Monday, January 30, 2012
A Sourcebook on Media Censorship in America
Book Review of Project Censored's Censored 2012
Dr. Paul W. Rea
Global Research, January 20, 2012
Huff, Mickey and Project Censored, Eds. Censored 2012: Sourcebook for the Media Revolution. New York: Seven Stories Press, October 2011. $19.95.
For ordering details: ProjectCensored.org
Even more than its predecessors, Censored 2012 makes for highly engaging and informative reading. This collection is a well mixed bag containing much that we need to know but typically don’t.
In part, this deficit occurs because many Americans are, in Neil Postman’s memorable phrase, “amusing ourselves to death” and also because many exhibit an aversion to discussing issues. But above all this deficit results from increased media malpractice and censorship. When a study shows that regular viewers of Fox News are less informed—and likely more misinformed—than those who don’t follow the news, something is seriously amiss.
According to the project director Mickey Huff, the corporate media are serving up a diet of “junk-food news to avoid telling the public what is really going on at home and abroad” (p. 12). If this strikes many readers as obvious, fewer seem fully aware of just how pervasive this censorship has become—how very little coverage many significant issues receive.
As a result, even Americans who consider themselves informed don’t understand how their government attempts to minimize or even eliminate public awareness. On the climactic final day of the Durban Conference on Climate Change, NPR’s “Science Friday” featured a long segment on bedbugs (12/9/11). Censored 2012 reveals that even less coverage—none at all, in fact—is afforded to ongoing federal preparations to use a (real or contrived) state of emergency as a pretext to suspend the Constitution, declare martial law, and herd “dissidents” into mass holding camps (p. 85).
Both the book and the process that produces it are highly educational: as former director Peter Phillips observes, the democratized and educational nature of Project Censored invites faculty and students “to speak the truth to power with news and stories of the abuses of empire and the successes of our resistance” (p. 30). Under the guidance of present director Mickey Huff, this year’s volume delivers exceptional contributions, especially from students and faculty at San Francisco State University, Sonoma State University, and Diablo Valley College in California. In all, close to twenty universities participated this year, with over 100 professors and several hundred students.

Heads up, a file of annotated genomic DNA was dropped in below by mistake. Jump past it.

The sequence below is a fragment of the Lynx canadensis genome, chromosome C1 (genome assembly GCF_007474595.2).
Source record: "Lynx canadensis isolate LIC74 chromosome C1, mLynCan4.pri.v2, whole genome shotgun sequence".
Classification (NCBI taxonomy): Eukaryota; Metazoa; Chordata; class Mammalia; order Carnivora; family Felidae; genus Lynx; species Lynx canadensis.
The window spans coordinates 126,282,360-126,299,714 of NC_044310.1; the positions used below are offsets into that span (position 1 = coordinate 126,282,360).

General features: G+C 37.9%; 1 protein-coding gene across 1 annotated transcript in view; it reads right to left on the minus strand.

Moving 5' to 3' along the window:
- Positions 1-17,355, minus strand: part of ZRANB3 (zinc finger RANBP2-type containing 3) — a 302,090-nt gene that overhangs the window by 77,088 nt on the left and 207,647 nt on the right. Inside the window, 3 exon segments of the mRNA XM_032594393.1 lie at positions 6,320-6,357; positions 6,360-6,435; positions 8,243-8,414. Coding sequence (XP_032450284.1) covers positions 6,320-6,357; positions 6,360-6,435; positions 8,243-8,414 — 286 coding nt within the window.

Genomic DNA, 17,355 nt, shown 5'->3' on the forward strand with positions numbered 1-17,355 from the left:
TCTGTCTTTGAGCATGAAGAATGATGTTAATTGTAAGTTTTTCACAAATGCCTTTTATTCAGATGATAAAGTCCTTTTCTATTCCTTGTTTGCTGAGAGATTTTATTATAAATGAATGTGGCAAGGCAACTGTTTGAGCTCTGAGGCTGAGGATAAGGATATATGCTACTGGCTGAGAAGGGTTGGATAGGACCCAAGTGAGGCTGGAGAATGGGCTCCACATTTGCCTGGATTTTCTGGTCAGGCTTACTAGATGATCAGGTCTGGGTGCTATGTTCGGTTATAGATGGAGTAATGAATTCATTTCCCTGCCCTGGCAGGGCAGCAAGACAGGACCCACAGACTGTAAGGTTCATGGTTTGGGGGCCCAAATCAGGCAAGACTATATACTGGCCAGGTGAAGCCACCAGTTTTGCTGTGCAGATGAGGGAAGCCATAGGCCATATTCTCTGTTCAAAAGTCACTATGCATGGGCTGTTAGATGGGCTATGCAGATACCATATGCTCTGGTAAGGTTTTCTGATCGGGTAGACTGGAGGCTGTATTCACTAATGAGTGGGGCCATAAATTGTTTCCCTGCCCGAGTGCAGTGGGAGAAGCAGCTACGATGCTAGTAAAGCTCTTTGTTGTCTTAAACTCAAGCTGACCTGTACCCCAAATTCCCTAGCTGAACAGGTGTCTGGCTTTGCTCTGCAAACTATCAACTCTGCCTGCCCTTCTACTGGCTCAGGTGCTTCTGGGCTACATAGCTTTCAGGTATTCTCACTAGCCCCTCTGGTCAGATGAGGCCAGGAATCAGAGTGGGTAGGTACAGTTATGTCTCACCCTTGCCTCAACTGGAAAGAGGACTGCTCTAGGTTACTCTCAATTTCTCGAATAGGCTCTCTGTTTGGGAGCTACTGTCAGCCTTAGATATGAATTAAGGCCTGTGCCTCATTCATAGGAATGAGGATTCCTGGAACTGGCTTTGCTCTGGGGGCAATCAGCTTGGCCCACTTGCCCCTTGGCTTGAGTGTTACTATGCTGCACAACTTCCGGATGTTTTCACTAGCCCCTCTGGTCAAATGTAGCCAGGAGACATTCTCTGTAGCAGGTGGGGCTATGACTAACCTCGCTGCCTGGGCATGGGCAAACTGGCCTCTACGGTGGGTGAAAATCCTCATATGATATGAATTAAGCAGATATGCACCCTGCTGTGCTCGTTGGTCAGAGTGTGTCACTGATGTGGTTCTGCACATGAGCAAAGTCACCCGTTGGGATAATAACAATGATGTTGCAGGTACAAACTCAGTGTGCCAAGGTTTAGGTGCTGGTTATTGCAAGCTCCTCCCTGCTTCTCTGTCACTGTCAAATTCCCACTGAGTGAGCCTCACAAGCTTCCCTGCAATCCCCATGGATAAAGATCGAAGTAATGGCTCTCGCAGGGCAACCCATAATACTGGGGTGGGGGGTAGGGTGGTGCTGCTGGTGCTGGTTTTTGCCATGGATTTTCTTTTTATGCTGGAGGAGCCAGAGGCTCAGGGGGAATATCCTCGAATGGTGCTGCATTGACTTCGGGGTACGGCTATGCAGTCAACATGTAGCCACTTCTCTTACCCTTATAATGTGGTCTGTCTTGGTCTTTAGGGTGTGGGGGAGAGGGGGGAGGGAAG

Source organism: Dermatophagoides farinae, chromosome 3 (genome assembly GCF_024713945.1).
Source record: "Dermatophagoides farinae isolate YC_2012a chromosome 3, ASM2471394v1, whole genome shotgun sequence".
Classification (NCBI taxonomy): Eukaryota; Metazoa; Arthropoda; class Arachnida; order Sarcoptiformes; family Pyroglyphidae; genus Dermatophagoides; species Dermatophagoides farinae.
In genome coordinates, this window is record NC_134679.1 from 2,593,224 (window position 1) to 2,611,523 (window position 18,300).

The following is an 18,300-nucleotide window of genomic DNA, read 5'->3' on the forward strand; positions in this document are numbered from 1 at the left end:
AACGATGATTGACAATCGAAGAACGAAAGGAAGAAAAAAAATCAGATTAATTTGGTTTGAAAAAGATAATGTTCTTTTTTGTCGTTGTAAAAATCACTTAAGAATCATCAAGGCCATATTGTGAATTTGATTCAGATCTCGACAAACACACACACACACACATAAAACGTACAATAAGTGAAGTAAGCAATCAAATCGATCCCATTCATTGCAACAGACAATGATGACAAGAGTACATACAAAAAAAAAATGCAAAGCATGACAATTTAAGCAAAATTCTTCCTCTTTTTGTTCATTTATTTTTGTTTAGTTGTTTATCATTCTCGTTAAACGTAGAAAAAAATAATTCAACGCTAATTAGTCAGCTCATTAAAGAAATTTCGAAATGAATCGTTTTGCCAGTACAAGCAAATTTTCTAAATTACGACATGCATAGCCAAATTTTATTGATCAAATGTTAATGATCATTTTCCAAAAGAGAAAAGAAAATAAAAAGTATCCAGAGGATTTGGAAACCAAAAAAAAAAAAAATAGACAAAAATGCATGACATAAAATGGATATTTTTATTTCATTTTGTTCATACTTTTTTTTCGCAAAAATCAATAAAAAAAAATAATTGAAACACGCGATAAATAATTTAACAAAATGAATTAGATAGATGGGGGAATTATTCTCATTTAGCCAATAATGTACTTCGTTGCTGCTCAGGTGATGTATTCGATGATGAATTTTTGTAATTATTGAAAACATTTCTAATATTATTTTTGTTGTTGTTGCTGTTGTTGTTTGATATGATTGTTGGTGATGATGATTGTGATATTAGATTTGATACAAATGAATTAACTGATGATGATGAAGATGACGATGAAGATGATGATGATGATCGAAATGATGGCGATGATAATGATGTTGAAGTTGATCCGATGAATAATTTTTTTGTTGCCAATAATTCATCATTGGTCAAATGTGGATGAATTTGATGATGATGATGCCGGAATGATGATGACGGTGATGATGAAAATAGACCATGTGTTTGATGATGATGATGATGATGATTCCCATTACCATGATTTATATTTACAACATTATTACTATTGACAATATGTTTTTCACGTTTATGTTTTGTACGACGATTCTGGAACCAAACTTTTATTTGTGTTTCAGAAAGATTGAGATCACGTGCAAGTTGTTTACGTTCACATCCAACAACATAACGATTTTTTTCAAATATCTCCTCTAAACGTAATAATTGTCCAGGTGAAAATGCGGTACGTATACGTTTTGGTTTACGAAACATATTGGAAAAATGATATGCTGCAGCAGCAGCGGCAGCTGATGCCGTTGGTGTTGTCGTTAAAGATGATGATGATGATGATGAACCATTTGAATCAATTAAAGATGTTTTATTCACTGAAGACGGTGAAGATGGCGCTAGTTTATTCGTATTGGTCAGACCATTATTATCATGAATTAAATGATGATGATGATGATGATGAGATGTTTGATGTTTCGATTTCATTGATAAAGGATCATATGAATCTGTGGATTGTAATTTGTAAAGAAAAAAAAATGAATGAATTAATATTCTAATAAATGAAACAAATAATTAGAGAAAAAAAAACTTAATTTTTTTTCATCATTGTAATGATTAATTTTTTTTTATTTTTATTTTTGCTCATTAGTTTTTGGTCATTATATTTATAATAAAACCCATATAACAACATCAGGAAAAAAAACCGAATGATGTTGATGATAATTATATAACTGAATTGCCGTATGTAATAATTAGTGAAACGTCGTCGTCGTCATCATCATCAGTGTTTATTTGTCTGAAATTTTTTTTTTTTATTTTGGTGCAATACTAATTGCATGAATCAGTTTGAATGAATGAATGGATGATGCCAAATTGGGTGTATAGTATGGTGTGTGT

As in previous volumes, this one includes the twenty-five Top Censored Stories of the year. Topping this year’s list is “More US Soldiers Committed Suicide than Died in Combat;” the shocking significance, however, hardly declines at the other end: the massive disposal of toxic waste in Afghanistan and the use of depleted uranium weapons in Iraq, Afghanistan, and possibly Libya (pp. 52-53). Since the early 1990s, the US press has paid some attention to Gulf War Syndrome among American veterans exposed to the “toxic soup” but much less attention to the medical fallout within Iraq, where the population lives amid carcinogenic radioactivity.
This year’s volume is organized around “clusters,” key areas of related issues. These include “Health and the Environment,” “Media Distortion of Nonviolent Struggles,” and Peter Phillips and Craig Cekala’s “Human Cost of War and Violence”; all present readable, concise treatments of topics that are, of course, the subjects of many current books.
As its title suggests, Censored 2012 features two essential topics: the mechanisms of media censorship and the key issues they’ve censored. Censorship, defined as one type of propaganda, itself takes many forms: skewed “framing, slight of content, and appealing to emotion over logic, among other tactics of media manipulation . . . .” These methods involve de facto “conspiracies to manipulate or withhold information” (p. 37). Canadian scholar Randal Marlin presents an excellent overview of traditional propaganda techniques, including the more recent (and most useful) concept of State Crimes Against Democracy, or SCADs.